Rendering highway=path on opencyclemap

Hello everybody,

It seems that the tag highway=footway is rendered by a red doted line in open cycle map although the definition of that tag is “For designated footpaths; i.e., mainly/exclusively for pedestrians.”

At the opposite, the tag highway=path (whose definition is “A non-specific or shared-use path”) should also logically be rendered on OCM since by saying it is shared-used, it means that bikes are allowed by default. But it isn’t rendered at all in OCM.

One could say that I just have to use the tag “footway” instead of “path” in order to have it rendered on OCM. That could be a partial solution. However, all the paths that other users have already defined in OSM would not appear, which is something probably not satisfying all moutain bike users, which would be glad to see paths appearing on the map.

What is your opinion on this question?

If the others/germans have used “path” too much, in cases where a footway or cycleway is appropriate (combined with suitable =designated or =yes), they should change their guidelines and follow what the rest of the world is doing. Footway and cycleway were not deprecated (when path was introduced) and should be used whenever they are suitable.

alv, I’m sorry but I don’t see how your comments are relevant to what the OP wrote. The OP (who is French, btw, not German) quoted the English version of the definition of path and footway, which perfectly match the German ones. He never implied that footway or cycleway were deprecated.

I, too, would appreciate it if highway=path was rendered in OCM, for exactly the same reason as the OP: when I’m riding my mountainbike, paths (e.g. in the forest) are what I’m looking for, not footways which I’m probably not allowed to use anyway.

Do you tag “biking allowed, but take it really easy” in some special way?

oudalricus - you have misunderstood. highway=footway does not expressly mean “pavement”, or “sidewalk”, or “tarmaced route between houses”. It simply means "a route whose principal purpose is for walkers. A path in the forest should be tagged as highway=footway and thousands already are. alv is right.

Why should it? What if the path in the forest is equally used by walkers, cyclists and horses, but not built or signed specifically for any of them?
What about a path in the forest, built by / for mountain bikers, but not ‘officially’ a cycleway?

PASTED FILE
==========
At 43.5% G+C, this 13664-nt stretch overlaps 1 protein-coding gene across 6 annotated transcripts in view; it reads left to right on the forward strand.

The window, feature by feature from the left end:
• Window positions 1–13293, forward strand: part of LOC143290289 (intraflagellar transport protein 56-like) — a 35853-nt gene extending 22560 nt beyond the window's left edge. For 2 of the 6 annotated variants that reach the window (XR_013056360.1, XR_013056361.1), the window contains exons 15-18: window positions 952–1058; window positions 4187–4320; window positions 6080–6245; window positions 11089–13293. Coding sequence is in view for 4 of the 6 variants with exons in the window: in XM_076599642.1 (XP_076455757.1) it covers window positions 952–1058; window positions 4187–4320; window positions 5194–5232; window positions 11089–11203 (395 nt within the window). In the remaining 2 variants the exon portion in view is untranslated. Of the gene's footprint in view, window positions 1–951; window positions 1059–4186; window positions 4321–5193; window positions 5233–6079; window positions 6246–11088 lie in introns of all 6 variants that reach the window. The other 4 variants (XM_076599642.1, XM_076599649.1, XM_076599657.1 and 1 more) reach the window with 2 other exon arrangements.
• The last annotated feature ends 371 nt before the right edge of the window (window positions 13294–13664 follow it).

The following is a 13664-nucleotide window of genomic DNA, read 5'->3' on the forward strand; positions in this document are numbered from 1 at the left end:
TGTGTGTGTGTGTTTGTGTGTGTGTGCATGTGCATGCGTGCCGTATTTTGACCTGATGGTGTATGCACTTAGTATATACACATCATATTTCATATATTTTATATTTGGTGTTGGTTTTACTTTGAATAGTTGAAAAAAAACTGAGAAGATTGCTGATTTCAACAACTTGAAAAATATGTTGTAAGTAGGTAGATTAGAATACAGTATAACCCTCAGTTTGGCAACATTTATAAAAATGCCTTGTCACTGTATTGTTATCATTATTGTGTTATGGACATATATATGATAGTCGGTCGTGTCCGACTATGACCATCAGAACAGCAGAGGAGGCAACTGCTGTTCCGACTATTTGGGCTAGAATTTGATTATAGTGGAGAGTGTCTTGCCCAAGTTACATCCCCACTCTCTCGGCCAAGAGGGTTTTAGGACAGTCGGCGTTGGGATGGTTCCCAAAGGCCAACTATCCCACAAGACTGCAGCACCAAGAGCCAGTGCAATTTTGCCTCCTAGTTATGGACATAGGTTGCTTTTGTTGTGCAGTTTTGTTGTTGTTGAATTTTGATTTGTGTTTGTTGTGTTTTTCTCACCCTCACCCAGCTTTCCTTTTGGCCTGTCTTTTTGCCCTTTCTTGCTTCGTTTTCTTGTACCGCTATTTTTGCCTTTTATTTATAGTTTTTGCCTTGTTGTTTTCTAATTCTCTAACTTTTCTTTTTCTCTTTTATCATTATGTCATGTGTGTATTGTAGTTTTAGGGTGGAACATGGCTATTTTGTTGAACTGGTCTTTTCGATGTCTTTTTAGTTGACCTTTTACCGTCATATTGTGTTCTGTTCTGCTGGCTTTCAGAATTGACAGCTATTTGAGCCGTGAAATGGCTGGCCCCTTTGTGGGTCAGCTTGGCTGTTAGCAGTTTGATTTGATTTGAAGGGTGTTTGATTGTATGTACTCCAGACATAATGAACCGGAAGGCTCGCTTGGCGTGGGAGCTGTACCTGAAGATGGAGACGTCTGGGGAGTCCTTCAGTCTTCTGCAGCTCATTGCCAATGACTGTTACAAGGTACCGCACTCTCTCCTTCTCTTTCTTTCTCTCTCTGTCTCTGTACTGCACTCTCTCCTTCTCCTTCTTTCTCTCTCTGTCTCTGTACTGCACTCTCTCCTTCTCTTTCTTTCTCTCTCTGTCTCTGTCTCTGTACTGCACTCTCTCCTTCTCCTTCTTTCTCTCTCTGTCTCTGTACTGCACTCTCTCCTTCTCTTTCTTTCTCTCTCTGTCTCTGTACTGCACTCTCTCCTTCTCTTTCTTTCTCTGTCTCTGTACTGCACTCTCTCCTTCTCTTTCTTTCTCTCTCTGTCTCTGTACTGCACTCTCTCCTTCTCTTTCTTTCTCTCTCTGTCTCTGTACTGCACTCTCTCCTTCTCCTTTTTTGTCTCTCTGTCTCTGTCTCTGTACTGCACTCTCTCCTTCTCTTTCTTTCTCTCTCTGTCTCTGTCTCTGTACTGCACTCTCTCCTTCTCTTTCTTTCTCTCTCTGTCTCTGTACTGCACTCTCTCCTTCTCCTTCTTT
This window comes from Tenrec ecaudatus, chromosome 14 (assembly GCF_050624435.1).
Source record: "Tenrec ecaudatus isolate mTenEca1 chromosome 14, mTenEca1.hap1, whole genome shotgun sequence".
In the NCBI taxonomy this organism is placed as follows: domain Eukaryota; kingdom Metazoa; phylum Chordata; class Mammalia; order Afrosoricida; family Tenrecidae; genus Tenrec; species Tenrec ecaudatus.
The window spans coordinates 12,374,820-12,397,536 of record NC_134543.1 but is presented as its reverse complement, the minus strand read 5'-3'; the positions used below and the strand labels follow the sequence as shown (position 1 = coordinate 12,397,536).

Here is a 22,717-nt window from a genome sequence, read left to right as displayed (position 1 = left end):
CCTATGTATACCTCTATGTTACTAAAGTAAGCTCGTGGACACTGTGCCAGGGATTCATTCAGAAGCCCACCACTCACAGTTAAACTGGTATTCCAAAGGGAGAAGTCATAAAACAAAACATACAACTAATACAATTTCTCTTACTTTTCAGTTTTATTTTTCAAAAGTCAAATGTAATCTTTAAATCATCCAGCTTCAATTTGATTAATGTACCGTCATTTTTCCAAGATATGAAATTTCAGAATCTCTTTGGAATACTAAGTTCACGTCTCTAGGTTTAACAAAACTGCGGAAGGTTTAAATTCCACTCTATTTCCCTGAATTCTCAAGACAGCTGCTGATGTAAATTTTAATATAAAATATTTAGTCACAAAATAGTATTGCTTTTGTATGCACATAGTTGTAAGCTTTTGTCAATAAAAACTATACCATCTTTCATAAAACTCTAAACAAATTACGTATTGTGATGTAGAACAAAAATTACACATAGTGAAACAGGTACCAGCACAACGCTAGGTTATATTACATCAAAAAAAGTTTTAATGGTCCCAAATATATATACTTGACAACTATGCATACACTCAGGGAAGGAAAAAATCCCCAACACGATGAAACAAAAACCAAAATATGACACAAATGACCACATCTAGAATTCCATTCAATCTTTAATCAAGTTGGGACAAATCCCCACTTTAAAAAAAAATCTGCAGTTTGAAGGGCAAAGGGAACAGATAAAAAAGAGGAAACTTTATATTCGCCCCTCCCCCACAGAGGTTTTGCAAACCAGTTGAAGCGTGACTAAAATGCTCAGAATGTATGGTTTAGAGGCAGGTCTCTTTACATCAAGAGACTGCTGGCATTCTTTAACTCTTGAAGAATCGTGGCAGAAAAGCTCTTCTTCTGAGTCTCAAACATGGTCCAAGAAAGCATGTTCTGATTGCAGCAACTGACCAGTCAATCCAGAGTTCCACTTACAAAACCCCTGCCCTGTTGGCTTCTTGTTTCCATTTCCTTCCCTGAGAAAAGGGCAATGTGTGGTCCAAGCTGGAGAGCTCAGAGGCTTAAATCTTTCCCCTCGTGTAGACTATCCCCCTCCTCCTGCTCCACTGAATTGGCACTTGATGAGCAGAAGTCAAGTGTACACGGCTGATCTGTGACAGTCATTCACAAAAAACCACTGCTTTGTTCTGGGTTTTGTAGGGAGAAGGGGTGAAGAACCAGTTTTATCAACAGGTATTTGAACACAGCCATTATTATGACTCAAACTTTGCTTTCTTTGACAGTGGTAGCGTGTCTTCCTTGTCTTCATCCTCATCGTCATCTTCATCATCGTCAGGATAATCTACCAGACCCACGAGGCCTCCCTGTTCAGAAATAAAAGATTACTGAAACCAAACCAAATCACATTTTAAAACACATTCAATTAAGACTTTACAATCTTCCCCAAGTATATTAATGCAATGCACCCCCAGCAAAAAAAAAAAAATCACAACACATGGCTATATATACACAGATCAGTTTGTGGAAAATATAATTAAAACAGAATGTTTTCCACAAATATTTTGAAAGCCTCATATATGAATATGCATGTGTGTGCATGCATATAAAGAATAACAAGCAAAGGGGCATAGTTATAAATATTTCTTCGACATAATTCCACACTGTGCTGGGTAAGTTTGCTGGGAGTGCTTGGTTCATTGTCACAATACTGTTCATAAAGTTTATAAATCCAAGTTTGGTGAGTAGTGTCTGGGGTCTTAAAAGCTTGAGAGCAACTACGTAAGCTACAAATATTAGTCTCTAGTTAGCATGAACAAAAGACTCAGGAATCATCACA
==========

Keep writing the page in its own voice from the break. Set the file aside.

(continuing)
I honestly don’t know what all the fuss is about. I don’t think there ever will be one tagging scheme to rule them all. But to demonstrate that it’s not totally unreasonable to use highway=path as some of you seem to suggest:

The wiki says about footways:

Which, to me, does not seem to apply to trails in the forest without any designation. I had a look at and the kind of trail I have in mind is always tagged with highway=path there (third and fourth example). In the description of the third example, it says

The recommended tag is, as I said, highway=path, so that’s what I use for that kind of track. Reasonable enough?

Bridleway might be an alternative, but horseback riding is a much less common pastime in my country than it is in the UK. Why would I tag a path as a bridleway that’s probably never been used by a horse? There /are/ designated bridleways too, but very few. When I come across one, I tag it as a bridleway, of course.

But no matter what I or anybody else thinks such trails/paths should be tagged as, it’s a simple fact that highway=path has been used extensively in certain areas, and it’s the kind of thing that you would expect to see on a cycling map, at least if you’re riding an MTB. So why not render it? What’s the harm?

emj, I don’t understand your comment.

But a bridleway is a right of way. What if the path is not a right of way, and has no ‘official’ status, but it is there on the ground?

It’s long been my contention that we use the broad-brush highway tags - from trunk down to footway - to indicate the “purpose” of a way. So if it quacks like a duck, looks like a duck, etc. etc., you tag it as a duck, even if it isn’t officially a member of the species duckus duckus. (Someone smarter than me can correct the Latin.)

Similarly if something is to all extents a bridleway, then I tag it as such. A good example of this in the UK is the “restricted byway”. This is a particular type of right-of-way for which there’s no directly suitable OSM tag. Ones that are of a reasonably low quality, I’ll tag as highway=bridleway;designation=restricted_byway. Better ones, I usually tag as highway=track;designation=restricted_byway. I’ll sometimes add tagging such as “bicycle:hybrid=difficult;bicycle:tourer=impassable” for a bit more detail.

oudalricus - you’re entitled to your own preferences, of course! But the wiki doesn’t have any magic force. Some people like to use it as a reference for tagging, others (like me) prefer Tagwatch and editor presets. I’ve seen too many misguide edits on the wiki to trust it at all, I’m afraid.

Similarly, Andy (creator of the cycle map), is entitled to his own preferences and - I believe, you can ask him on the mailing list if you like - doesn’t see the need for highway=path, so chooses not to render it.